The meaning escaped us

In the hills near Munnar. Last evening we went to a nearby performance of the art of Kathakali dancing.

Kathkali is one of the major forms of classical Indian dance, a “story play” genre of art, but one distinguished by the elaborately colorful make-up, costumes and facemasks that the traditionally male actor-dancers wear. Kathakali primarily developed as a Hindu performance art in the southwestern region of India (Kerala), where we are now.

We were thinking that, while the language of Kathkali (Sanskrit) might be a problem, we would be be able to follow a basic story line – as one sees in commedia dell’arte or pantos or Punch and Judy. Surely those were ancient and universal fodder for the stage?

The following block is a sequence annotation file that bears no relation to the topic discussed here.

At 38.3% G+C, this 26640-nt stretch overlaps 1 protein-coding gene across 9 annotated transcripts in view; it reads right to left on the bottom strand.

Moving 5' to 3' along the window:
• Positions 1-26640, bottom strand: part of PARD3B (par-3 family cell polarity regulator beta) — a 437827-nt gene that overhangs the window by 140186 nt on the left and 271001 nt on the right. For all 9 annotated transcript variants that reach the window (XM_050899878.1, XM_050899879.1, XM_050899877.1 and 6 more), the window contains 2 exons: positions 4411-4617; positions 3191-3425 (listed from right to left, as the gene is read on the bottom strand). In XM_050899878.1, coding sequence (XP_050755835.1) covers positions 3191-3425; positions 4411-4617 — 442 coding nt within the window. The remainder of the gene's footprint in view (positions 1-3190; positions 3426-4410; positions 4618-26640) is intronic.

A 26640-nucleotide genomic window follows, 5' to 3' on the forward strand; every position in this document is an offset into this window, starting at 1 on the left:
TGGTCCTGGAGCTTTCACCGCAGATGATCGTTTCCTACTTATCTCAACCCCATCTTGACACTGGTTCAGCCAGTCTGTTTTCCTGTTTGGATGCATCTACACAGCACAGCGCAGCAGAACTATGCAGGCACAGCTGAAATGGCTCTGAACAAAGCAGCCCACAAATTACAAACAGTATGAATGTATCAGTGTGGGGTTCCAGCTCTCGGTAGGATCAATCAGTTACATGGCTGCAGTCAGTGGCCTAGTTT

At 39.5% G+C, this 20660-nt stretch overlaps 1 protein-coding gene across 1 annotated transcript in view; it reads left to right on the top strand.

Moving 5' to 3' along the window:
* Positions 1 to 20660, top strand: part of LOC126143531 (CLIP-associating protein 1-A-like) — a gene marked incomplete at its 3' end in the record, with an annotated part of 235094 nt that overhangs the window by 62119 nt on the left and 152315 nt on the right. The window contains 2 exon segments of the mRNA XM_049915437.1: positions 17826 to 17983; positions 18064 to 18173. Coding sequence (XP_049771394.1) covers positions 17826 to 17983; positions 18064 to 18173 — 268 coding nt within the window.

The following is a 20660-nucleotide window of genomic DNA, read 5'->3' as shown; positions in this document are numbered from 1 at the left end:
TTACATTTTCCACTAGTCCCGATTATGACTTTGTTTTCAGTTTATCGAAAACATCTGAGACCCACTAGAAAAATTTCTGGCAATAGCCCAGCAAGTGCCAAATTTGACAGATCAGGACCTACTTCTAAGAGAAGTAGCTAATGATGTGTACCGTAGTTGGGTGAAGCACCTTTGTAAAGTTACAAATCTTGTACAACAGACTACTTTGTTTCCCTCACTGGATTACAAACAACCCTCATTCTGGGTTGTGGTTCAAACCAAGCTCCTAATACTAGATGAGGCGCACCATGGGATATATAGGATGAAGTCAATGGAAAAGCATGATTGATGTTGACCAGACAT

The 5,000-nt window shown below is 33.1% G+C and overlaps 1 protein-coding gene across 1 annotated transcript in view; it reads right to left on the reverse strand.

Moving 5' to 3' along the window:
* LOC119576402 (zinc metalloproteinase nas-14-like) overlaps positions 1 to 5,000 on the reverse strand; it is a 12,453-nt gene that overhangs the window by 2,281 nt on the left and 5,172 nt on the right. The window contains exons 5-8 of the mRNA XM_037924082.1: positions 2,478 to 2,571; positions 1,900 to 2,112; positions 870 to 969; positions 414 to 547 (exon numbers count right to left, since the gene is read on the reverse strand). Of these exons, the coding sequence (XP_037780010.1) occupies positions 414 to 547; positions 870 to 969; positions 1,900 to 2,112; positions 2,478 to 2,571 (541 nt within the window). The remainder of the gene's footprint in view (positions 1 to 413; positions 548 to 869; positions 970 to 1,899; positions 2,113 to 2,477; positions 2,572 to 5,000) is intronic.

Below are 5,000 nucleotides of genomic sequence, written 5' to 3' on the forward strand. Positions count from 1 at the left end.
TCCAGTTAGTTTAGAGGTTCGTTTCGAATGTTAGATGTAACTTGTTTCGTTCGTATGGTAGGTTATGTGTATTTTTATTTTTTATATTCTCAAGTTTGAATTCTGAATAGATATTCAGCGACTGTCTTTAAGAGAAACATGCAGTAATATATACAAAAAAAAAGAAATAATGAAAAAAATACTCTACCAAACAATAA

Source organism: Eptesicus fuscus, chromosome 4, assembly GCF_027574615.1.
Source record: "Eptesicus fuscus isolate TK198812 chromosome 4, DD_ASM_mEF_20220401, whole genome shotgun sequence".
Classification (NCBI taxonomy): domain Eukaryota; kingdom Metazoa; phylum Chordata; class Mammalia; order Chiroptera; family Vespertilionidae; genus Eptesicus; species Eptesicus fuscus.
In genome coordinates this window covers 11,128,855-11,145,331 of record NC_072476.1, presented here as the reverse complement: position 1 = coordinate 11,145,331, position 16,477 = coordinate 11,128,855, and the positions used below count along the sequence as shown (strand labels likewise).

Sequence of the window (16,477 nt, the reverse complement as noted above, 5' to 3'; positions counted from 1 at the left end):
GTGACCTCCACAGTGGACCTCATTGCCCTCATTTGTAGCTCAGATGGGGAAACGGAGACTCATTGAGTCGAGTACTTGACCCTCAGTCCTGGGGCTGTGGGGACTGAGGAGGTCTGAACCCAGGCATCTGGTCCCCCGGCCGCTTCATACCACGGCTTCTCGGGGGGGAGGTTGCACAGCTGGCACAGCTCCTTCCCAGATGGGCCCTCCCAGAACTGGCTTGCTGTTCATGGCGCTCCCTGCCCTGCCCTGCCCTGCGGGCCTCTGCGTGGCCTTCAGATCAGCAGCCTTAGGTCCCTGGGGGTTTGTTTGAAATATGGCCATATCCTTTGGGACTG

That may be, but we were just unable to make the leap with what we saw last night. Endless repetition of music and gestures of three main characters just didn’t translate, and to our Western ears, the music was relentlessly loud and atonal.

We started out well, with one character demonstrating emotions with his quite expressive make-up.

The first act was his alone, and then another character joined, to much excitement. The costumes were quite elaborate and colorful and the interaction of the two was lengthy though mysterious. The routes of this art go back for centuries, more than 1500 years. It was impressive – just not comprehensible to those as uneducated as we are.

Care to tap your feet to the rhythm?


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